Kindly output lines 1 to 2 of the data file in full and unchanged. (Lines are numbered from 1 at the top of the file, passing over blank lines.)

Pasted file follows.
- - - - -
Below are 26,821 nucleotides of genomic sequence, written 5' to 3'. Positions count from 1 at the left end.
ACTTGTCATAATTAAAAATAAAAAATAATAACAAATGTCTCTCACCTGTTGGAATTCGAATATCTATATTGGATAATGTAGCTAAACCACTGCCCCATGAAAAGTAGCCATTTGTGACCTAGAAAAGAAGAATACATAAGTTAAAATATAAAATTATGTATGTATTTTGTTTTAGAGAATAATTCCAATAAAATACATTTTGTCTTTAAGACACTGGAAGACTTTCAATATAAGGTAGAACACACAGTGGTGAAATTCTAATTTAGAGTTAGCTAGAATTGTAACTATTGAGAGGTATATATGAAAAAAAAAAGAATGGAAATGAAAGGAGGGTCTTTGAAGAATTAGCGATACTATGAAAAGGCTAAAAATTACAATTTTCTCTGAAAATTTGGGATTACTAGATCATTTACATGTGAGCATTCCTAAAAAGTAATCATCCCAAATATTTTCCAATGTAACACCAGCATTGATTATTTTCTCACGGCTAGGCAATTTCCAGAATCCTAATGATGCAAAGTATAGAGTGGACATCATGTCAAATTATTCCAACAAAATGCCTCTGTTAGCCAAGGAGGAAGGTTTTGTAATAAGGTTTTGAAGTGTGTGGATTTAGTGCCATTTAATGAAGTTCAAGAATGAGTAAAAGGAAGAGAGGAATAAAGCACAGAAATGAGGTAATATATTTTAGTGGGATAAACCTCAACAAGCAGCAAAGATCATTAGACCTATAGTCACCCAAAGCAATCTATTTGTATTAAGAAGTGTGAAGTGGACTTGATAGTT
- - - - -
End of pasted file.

Below are 26,821 nucleotides of genomic sequence, written 5' to 3'. Positions count from 1 at the left end.
ACTTGTCATAATTAAAAATAAAAAATAATAACAAATGTCTCTCACCTGTTGGAATTCGAATATCTATATTGGATAATGTAGCTAAACCACTGCCCCATGAAAAGTAGCCATTTGTGACCTAGAAAAGAAGAATACATAAGTTAAAATATAAAATTATGTATGTATTTTGTTTTAGAGAATAATTCCAATAAAATACATTTTGTCTTTAAGACACTGGAAGACTTTCAATATAAGGTAGAACACACAGTGGTGAAATTCTAATTTAGAGTTAGCTAGAATTGTAACTATTGAGAGGTATATATGAAAAAAAAAAGAATGGAAATGAAAGGAGGGTCTTTGAAGAATTAGCGATACTATGAAAAGGCTAAAAATTACAATTTTCTCTGAAAATTTGGGATTACTAGATCATTTACATGTGAGCATTCCTAAAAAGTAATCATCCCAAATATTTTCCAATGTAACACCAGCATTGATTATTTTCTCACGGCTAGGCAATTTCCAGAATCCTAATGATGCAAAGTATAGAGTGGACATCATGTCAAATTATTCCAACAAAATGCCTCTGTTAGCCAAGGAGGAAGGTTTTGTAATAAGGTTTTGAAGTGTGTGGATTTAGTGCCATTTAATGAAGTTCAAGAATGAGTAAAAGGAAGAGAGGAATAAAGCACAGAAATGAGGTAATATATTTTAGTGGGATAAACCTCAACAAGCAGCAAAGATCATTAGACCTATAGTCACCCAAAGCAATCTATTTGTATTAAGAAGTGTGAAGTGGACTTGATAGTT